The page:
Mention steak tacos in Chicago and La Pasadita's name is destined to come up first. Sure, part of the notoriety was due to the fact that it had three locations within a block in a very popular neighborhood, but by eschewing pork and focusing on the beef, the restaurants managed to serve some genuinely killer tacos. Why the past tense? On a quest last year to see which of those La Pasadita outlets was the best, I came to the realization that something had gone wrong. Shortcuts were taken, and the quality was off. Most importantly, those steak tacos were not as delicious as they once were. Subsequent visits were just as infuriating. While I'd occasionally encounter a decent version, more often than not I left disappointed.
But luckily there is no need to mourn, because another contender is on the scene. Las Asadas has a similarly stripped down, beef-centric menu, complete with an oddball tossed on the menu for no apparent reason (have you ever had a good chile relleno taco?). But whereas La Pasadita is a erratic, Las Asadas is consistently on top of its game. In fact, the only real question is which Las Asadas location is the best. I was most familiar with the one on Western Ave., but had heard that the Pulaski location might be better. In the end, the two battled honorably for the title.
Regardless of which one you choose, if it comes from a cow, you probably want to order it. Every visit should start with at least one carne asada taco ($2.05). Everything that makes Las Asadas great is summed up here: the beef is well seasoned and juicy, the tortillas are soft and sturdy, and the salsas are fresh and fierce. Both locations served basically identical versions, making this round a tie.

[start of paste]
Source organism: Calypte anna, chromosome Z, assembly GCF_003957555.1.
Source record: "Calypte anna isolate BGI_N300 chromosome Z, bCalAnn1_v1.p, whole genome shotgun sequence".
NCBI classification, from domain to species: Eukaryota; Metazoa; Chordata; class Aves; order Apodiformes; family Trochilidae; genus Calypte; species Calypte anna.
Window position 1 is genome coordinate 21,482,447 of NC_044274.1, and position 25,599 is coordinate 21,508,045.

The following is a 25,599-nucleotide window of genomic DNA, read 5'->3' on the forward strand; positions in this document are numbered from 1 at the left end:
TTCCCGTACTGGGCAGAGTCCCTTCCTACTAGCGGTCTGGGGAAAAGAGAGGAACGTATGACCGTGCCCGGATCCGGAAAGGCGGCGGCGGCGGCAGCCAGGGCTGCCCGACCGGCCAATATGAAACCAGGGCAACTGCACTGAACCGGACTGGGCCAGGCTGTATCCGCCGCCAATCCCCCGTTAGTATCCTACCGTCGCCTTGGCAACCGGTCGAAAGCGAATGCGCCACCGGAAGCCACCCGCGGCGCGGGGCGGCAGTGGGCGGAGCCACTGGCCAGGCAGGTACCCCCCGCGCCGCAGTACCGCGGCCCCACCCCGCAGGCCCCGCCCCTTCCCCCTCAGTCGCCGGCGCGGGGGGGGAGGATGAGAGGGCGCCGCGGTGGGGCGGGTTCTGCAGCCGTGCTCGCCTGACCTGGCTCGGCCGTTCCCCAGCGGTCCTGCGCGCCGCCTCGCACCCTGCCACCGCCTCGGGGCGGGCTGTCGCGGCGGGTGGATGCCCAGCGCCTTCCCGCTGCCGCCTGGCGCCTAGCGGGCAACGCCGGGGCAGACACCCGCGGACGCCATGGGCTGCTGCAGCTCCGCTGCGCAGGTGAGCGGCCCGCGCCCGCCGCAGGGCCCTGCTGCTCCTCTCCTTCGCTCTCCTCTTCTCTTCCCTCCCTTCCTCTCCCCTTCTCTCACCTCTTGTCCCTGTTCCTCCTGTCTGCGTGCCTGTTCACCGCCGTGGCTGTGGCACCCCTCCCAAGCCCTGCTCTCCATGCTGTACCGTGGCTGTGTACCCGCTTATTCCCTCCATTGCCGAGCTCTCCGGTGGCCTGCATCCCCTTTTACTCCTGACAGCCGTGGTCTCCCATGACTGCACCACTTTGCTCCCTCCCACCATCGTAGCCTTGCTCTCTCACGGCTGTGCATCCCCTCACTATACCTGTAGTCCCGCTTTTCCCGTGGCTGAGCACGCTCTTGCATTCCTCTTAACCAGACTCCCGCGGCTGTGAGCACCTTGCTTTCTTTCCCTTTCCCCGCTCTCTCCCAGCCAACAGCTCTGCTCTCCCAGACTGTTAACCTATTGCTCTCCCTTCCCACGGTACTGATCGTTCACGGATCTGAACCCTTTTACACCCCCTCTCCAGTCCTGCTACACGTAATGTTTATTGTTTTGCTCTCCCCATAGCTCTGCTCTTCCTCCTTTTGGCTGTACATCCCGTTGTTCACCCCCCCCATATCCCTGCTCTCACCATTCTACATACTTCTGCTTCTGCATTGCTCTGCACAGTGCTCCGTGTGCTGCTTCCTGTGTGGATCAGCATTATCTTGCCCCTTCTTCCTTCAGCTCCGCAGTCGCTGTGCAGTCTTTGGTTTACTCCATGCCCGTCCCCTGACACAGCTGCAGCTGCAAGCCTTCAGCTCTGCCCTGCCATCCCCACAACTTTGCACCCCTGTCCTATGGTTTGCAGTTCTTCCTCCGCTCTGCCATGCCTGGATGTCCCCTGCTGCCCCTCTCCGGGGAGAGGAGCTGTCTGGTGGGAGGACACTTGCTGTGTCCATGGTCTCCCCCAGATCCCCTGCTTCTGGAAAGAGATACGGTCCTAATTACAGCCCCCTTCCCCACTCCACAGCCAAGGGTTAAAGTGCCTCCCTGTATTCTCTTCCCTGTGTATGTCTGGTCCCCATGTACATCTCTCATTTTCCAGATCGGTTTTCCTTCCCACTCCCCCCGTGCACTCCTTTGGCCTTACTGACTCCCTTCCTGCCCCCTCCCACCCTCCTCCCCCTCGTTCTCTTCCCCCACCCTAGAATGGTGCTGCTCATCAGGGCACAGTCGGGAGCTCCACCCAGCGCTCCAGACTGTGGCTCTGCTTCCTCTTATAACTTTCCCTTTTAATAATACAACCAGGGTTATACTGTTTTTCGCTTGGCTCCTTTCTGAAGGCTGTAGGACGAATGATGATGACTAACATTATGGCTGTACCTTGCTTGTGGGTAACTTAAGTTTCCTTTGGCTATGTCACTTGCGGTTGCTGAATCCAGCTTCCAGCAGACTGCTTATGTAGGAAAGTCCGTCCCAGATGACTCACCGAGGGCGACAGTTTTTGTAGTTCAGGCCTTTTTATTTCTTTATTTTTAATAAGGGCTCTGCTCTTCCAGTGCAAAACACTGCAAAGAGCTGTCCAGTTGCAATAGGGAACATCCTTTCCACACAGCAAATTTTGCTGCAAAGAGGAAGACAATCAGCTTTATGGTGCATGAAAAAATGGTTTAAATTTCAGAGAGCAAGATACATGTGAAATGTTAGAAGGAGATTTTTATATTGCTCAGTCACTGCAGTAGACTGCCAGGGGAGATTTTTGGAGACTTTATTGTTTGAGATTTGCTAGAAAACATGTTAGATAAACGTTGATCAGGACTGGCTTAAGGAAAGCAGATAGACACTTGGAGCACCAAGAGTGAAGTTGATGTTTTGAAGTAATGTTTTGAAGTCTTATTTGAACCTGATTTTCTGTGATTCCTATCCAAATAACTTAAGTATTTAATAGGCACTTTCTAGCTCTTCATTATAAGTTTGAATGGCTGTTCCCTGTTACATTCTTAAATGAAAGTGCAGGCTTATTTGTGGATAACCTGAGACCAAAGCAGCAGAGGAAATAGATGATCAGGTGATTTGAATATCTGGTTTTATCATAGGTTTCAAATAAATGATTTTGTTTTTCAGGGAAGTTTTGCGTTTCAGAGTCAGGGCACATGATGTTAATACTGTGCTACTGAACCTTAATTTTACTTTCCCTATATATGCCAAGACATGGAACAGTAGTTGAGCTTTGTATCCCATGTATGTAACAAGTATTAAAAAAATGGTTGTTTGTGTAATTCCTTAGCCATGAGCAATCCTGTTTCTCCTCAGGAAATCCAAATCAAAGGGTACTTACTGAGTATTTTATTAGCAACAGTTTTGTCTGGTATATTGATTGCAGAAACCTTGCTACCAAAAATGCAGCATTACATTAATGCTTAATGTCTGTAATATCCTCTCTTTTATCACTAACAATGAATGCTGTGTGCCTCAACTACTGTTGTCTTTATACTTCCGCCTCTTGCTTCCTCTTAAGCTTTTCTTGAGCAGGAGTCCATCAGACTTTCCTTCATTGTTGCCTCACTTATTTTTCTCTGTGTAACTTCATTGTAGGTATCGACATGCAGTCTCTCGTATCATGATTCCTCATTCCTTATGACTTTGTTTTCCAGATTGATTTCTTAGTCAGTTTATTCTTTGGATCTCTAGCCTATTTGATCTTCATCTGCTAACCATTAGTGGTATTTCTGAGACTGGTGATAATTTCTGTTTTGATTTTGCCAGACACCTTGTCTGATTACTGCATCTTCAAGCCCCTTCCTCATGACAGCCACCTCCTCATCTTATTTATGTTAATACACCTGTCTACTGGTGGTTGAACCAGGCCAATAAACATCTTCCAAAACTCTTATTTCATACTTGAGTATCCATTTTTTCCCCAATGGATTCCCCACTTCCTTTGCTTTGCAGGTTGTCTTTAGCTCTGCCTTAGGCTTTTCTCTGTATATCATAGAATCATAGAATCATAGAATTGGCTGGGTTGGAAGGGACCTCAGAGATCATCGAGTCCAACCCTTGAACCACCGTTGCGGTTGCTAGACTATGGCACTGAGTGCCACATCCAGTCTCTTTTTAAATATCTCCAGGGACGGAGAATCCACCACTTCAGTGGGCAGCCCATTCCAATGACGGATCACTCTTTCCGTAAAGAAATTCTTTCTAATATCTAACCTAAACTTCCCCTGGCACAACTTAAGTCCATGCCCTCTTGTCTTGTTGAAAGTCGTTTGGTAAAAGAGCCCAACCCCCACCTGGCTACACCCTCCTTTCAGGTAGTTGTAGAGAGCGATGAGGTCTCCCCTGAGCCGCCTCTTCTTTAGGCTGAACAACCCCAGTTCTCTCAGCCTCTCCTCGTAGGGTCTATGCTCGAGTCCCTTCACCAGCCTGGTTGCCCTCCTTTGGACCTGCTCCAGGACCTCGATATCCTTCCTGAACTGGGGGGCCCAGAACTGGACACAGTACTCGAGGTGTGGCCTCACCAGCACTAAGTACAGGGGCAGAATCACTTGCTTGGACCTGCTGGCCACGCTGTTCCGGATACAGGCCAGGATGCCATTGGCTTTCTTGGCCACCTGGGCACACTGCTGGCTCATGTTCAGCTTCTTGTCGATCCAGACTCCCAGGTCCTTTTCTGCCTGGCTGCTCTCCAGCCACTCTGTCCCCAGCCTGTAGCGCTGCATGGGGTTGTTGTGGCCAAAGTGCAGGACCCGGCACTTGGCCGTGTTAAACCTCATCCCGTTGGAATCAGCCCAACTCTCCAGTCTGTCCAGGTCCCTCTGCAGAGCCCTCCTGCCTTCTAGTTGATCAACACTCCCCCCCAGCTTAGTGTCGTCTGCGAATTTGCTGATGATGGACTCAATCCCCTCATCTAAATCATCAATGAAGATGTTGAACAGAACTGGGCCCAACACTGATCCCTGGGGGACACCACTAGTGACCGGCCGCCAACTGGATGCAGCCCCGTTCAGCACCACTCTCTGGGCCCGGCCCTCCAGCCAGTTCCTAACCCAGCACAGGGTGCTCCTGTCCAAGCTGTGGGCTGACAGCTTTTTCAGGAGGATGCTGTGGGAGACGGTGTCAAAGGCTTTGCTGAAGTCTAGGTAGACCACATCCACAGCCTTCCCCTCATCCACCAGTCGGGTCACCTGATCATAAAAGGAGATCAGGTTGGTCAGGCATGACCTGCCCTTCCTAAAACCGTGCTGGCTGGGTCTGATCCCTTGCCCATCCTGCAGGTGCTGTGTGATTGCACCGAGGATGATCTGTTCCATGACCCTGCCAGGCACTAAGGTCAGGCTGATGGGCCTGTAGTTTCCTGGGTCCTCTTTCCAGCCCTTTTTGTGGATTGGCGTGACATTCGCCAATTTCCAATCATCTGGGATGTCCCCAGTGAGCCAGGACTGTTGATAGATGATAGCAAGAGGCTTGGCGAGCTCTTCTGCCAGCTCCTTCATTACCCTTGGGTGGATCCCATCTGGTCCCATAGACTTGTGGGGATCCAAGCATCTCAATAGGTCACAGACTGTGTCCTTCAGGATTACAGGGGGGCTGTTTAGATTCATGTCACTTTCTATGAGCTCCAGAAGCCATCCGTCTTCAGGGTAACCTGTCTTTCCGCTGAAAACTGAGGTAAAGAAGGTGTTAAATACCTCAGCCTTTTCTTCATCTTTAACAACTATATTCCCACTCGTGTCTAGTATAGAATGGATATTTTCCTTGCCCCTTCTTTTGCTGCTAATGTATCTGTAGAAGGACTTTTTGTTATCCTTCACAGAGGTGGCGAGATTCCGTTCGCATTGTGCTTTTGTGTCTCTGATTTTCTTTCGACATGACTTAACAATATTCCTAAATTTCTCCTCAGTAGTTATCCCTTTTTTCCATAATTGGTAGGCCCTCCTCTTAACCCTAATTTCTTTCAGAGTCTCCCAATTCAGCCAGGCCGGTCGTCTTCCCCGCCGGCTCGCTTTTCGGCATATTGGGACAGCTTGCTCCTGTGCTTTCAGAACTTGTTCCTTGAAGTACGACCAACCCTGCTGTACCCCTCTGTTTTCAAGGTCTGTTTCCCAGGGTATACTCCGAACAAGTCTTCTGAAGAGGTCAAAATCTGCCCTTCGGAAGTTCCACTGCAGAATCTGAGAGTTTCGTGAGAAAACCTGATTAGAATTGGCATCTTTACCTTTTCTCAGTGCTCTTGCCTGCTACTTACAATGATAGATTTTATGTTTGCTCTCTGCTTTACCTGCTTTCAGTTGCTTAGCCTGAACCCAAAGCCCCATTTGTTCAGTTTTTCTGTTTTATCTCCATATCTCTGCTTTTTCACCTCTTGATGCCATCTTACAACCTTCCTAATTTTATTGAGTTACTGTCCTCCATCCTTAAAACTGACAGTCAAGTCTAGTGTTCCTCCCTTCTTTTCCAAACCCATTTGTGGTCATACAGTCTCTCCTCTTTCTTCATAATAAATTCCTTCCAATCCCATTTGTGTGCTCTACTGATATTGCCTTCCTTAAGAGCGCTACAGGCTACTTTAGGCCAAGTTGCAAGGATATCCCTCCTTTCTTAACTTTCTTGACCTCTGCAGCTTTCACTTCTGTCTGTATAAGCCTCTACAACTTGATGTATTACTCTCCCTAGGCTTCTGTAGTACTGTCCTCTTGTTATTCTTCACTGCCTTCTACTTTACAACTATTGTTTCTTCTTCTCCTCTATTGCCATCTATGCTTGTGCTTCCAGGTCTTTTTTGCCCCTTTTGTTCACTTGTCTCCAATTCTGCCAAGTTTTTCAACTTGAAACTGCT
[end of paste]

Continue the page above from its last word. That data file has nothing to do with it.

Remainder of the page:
As for the barbacoa taco ($2.05), the Pulaski version was the clear winner. While absolutely dripping with juices, it wasn't greasy, so you could really taste the subtly spiced beef. The Western Avenue version was good, but didn't have the same kind of overwhelming beefy profile.
The Pulaski location also served the best lengua taco ($2.10). Like the previous two items, the tender tongue mysteriously tasted extra beefy, while also remaining juicy. I don't know how the restaurant does it, but this separates Las Asadas from the pack.
When you drift away from the cow, the options get dicier and far less rewarding. While decent, the chicken taco ($2.05) is still underwhelming. The rice and beans in the vegetarian taco ($2.05) are both good, though they'd probably work better good as a side dish. The only outright dud was the chile relleno taco ($2.75), a taco which I've never, ever had a good experience with. Of course, some day I will learn from these mistakes and stop ordering them.
Each taco is helped immeasurably by the taqueria's blackened chile salsa, which has a kick to it, but also has a wonderful smoky presence. The tomatillo salsa isn't bad either.
So, in general terms, the Las Asadas on Pulaski is more consistent, but the Western Ave. one is certainly no slouch (plus it far more convenient to public transportation). But both absolutely left poor La Pasadita in the dust. There are plenty of other contenders for the steak taco crown in Chicago, but Las Asadas is up there with the best.